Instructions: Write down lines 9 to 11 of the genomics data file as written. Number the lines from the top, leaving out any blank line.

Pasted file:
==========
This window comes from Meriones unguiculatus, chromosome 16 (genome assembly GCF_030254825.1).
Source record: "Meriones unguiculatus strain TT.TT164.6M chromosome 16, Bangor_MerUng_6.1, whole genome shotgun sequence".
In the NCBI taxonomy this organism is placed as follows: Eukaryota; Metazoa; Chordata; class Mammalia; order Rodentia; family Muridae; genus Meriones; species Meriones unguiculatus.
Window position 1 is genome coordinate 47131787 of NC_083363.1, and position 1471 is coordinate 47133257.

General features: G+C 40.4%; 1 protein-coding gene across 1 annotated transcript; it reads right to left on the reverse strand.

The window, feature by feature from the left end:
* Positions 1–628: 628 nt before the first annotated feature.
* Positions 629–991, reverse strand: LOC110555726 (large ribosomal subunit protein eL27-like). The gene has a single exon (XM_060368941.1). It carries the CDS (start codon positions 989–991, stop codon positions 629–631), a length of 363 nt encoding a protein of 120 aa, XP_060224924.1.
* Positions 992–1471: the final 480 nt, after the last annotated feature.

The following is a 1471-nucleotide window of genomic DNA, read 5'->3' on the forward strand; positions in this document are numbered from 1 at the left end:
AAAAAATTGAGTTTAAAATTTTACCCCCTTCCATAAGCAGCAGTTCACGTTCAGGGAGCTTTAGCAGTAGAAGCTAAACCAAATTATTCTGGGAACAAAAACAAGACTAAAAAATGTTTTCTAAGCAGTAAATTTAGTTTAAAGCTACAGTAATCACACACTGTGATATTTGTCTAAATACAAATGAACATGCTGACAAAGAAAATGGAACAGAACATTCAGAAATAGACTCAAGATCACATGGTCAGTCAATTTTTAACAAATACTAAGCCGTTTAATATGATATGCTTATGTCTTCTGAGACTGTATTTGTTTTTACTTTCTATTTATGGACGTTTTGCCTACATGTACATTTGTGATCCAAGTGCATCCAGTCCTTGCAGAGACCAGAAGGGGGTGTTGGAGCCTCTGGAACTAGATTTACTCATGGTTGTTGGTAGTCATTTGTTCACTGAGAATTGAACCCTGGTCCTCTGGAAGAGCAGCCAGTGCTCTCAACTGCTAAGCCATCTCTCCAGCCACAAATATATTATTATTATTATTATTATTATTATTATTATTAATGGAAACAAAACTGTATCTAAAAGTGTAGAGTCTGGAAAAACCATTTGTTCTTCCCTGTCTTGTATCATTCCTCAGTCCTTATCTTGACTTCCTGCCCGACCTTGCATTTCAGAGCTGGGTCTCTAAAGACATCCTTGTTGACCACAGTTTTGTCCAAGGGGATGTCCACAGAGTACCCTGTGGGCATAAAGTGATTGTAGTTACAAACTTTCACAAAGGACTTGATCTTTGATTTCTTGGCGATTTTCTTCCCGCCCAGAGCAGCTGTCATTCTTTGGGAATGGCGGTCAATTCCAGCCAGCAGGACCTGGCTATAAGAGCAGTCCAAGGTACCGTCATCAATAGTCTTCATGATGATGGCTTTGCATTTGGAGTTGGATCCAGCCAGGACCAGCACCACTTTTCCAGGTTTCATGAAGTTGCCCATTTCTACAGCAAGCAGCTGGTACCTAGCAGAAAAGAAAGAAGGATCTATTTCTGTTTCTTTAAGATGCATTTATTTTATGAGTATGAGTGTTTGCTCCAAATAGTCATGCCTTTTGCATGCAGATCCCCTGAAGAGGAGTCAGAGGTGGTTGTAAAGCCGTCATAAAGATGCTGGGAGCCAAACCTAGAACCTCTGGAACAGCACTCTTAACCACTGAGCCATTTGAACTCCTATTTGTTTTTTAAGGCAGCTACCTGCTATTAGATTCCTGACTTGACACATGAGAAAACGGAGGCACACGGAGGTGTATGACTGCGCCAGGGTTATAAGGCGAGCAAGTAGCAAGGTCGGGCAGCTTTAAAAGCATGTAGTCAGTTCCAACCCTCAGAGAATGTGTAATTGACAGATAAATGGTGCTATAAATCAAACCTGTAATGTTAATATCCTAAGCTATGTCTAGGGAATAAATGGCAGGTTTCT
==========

* Positions 992–1471: the final 480 nt, after the last annotated feature.

The following is a 1471-nucleotide window of genomic DNA, read 5'->3' on the forward strand; positions in this document are numbered from 1 at the left end:
AAAAAATTGAGTTTAAAATTTTACCCCCTTCCATAAGCAGCAGTTCACGTTCAGGGAGCTTTAGCAGTAGAAGCTAAACCAAATTATTCTGGGAACAAAAACAAGACTAAAAAATGTTTTCTAAGCAGTAAATTTAGTTTAAAGCTACAGTAATCACACACTGTGATATTTGTCTAAATACAAATGAACATGCTGACAAAGAAAATGGAACAGAACATTCAGAAATAGACTCAAGATCACATGGTCAGTCAATTTTTAACAAATACTAAGCCGTTTAATATGATATGCTTATGTCTTCTGAGACTGTATTTGTTTTTACTTTCTATTTATGGACGTTTTGCCTACATGTACATTTGTGATCCAAGTGCATCCAGTCCTTGCAGAGACCAGAAGGGGGTGTTGGAGCCTCTGGAACTAGATTTACTCATGGTTGTTGGTAGTCATTTGTTCACTGAGAATTGAACCCTGGTCCTCTGGAAGAGCAGCCAGTGCTCTCAACTGCTAAGCCATCTCTCCAGCCACAAATATATTATTATTATTATTATTATTATTATTATTATTAATGGAAACAAAACTGTATCTAAAAGTGTAGAGTCTGGAAAAACCATTTGTTCTTCCCTGTCTTGTATCATTCCTCAGTCCTTATCTTGACTTCCTGCCCGACCTTGCATTTCAGAGCTGGGTCTCTAAAGACATCCTTGTTGACCACAGTTTTGTCCAAGGGGATGTCCACAGAGTACCCTGTGGGCATAAAGTGATTGTAGTTACAAACTTTCACAAAGGACTTGATCTTTGATTTCTTGGCGATTTTCTTCCCGCCCAGAGCAGCTGTCATTCTTTGGGAATGGCGGTCAATTCCAGCCAGCAGGACCTGGCTATAAGAGCAGTCCAAGGTACCGTCATCAATAGTCTTCATGATGATGGCTTTGCATTTGGAGTTGGATCCAGCCAGGACCAGCACCACTTTTCCAGGTTTCATGAAGTTGCCCATTTCTACAGCAAGCAGCTGGTACCTAGCAGAAAAGAAAGAAGGATCTATTTCTGTTTCTTTAAGATGCATTTATTTTATGAGTATGAGTGTTTGCTCCAAATAGTCATGCCTTTTGCATGCAGATCCCCTGAAGAGGAGTCAGAGGTGGTTGTAAAGCCGTCATAAAGATGCTGGGAGCCAAACCTAGAACCTCTGGAACAGCACTCTTAACCACTGAGCCATTTGAACTCCTATTTGTTTTTTAAGGCAGCTACCTGCTATTAGATTCCTGACTTGACACATGAGAAAACGGAGGCACACGGAGGTGTATGACTGCGCCAGGGTTATAAGGCGAGCAAGTAGCAAGGTCGGGCAGCTTTAAAAGCATGTAGTCAGTTCCAACCCTCAGAGAATGTGTAATTGACAGATAAATGGTGCTATAAATCAAACCTGTAATGTTAATATCCTAAGCTATGTCTAGGGAATAAATGGCAGGTTTCT